One Little Happy Thing

Quirky home decor & lifestyle blog

Tag: hygge

My ultimate guide to spring time hygge.

Hygge was official buzz word for 2016, and it doesn’t seem like the hype is dying down in 2017 either. You know why that is? Because hygge is something which speaks to all of us. Modern life is hectic and non-stop, and hygge is like the antidote to that.

Hygge is taking a step back and enjoying the smaller things in life. I’ve written a couple of other posts about it How I used Hygge to survive winter and My top ten tips to bring Hygge into your life and since first implementing a touch of hygge to my life, I haven’t actually looked back.

But the thing is with hygge, almost everyone assumes that it is only a winter time thing. Think cuddly blankets, candle light and flickering fires. Probably because it is synonymous with Scandinavia and their well-known harsh winters. But as the season’s changes, so does the way you can bring hygge into your daily life.

Hygge doesn’t translate to anything in particular. It’s a feeling of simple comfort, so why does that have to be restricted to the winter months? Why can’t we feel this way through the whole year? Now that Spring has sprung I’ve been thinking of things we can do to bring the essence of hygge into the sunshine.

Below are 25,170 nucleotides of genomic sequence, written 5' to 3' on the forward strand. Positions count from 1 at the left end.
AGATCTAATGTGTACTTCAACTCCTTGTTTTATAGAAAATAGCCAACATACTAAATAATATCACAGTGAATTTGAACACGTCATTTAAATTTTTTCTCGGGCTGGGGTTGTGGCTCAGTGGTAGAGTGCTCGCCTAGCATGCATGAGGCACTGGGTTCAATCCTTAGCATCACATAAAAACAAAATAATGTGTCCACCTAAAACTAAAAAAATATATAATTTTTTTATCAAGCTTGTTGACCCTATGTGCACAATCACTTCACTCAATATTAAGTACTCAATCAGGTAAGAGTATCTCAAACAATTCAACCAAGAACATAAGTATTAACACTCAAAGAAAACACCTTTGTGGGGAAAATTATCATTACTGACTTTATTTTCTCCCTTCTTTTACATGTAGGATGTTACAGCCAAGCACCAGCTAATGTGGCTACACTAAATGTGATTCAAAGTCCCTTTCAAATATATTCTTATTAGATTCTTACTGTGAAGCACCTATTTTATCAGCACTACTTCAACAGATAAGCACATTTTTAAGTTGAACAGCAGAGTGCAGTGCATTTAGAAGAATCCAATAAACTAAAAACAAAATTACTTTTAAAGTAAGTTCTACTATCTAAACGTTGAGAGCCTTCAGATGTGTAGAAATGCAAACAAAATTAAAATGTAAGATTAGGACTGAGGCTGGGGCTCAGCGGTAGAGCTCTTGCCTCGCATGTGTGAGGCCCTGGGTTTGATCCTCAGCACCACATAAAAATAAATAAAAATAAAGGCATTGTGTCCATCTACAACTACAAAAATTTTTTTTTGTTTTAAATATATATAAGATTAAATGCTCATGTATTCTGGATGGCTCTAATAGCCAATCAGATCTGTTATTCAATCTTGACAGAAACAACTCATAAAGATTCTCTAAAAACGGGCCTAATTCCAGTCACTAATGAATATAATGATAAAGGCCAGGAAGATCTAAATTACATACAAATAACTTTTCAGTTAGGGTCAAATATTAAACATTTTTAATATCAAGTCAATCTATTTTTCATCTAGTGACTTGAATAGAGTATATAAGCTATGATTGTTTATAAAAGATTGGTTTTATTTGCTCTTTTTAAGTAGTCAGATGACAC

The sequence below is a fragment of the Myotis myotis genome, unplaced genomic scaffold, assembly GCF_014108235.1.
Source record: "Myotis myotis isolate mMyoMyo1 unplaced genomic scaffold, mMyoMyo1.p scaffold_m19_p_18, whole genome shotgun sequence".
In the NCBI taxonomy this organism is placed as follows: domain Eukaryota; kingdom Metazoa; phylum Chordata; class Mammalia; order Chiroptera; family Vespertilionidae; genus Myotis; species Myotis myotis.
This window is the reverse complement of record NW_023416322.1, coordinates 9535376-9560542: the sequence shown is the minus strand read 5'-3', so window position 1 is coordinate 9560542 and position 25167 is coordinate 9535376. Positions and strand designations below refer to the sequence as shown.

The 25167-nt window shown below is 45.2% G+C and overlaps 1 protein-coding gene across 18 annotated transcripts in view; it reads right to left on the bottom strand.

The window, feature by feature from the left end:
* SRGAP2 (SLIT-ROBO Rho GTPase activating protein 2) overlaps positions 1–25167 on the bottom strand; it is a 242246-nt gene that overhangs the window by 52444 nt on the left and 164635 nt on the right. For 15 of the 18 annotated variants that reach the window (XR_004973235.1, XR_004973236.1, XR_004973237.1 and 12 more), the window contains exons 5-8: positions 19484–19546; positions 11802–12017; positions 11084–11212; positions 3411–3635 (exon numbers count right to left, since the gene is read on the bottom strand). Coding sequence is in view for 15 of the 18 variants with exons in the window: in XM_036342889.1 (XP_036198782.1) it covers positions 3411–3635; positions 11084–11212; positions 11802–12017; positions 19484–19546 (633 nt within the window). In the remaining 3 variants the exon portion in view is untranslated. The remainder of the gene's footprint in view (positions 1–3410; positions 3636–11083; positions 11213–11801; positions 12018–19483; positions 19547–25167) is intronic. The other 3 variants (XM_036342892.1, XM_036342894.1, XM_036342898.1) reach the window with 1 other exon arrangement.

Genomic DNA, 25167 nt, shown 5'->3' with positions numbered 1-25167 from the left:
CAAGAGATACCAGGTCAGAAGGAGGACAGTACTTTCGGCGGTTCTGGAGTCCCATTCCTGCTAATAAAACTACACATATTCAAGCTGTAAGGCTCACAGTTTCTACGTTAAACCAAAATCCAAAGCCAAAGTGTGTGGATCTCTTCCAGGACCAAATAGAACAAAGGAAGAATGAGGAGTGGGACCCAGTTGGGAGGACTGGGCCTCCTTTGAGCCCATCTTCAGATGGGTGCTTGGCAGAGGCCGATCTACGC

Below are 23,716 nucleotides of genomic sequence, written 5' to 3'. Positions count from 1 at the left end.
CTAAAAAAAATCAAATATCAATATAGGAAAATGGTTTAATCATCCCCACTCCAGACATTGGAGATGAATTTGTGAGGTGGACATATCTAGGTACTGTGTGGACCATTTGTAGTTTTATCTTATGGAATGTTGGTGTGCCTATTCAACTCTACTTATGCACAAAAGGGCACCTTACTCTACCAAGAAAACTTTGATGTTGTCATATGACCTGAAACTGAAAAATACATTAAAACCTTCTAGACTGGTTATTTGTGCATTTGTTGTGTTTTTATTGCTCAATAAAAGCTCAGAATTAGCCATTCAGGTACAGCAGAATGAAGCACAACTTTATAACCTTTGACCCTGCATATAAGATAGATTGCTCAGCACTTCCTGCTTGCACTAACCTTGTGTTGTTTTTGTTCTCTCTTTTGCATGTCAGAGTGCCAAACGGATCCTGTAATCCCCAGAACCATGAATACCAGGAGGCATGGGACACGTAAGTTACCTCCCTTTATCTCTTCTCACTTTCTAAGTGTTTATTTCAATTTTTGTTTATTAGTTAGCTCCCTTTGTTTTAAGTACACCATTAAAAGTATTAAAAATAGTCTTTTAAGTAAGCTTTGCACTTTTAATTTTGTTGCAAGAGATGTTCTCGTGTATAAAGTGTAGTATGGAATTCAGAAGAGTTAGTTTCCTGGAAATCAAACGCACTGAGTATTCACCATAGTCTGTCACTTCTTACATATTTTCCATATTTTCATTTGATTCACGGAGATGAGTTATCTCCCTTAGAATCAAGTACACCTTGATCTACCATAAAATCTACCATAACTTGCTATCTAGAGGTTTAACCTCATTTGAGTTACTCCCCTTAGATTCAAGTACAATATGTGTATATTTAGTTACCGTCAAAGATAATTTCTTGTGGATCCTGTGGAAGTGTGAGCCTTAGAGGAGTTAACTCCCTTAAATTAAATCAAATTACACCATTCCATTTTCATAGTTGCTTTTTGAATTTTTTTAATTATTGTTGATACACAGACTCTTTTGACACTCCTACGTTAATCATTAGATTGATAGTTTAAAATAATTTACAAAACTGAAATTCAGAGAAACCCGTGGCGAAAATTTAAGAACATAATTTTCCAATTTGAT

My ultimate guide to spring time hygge

1. Invite your friends over for a BBQ.

Buy some charcoal, some booze, some burgers, and have a casual party with your friends. The weather doesn’t have to be particularly amazing because it’s the company which makes up for that (everyone from the UK knows what I’m talking about, if you plan a BBQ guaranteed it will be overcast that day).

One of the main points of hygge is to spend time with people you find comforting. Invite those people around and indulge in simple food and good conversation. BBQ’s, to me, are the most basic and yet most fun way of eating. If I could have a BBQ every night, I probably would. And it’s also fairly healthy. Tonnes of salad, and if you’re a meat eater then at least the fat is dripping out of it.

2. Take your family on a picnic at a country park.

Some of my fondest memories with my family are of family picnics at our local country park. If the sun was shining bright enough my Mum would immediately make 1 million sandwiches, throw us into the car and take us.

Make some of those precious memories with your own family! It doesn’t take much, just a few sandwiches, a bottle of drink and a comfy blanket to sit on. You could even bring some games if you have younger kids which need entertaining.

Again this is about getting back to basics, spending time with the people you love and experiencing the great outdoors. We’re lucky to have a couple of country parks within a 10 minute drive, but if you don’t then plan ahead a bit. It can be done.

3. Read your favourite book on a sun lounger in the garden.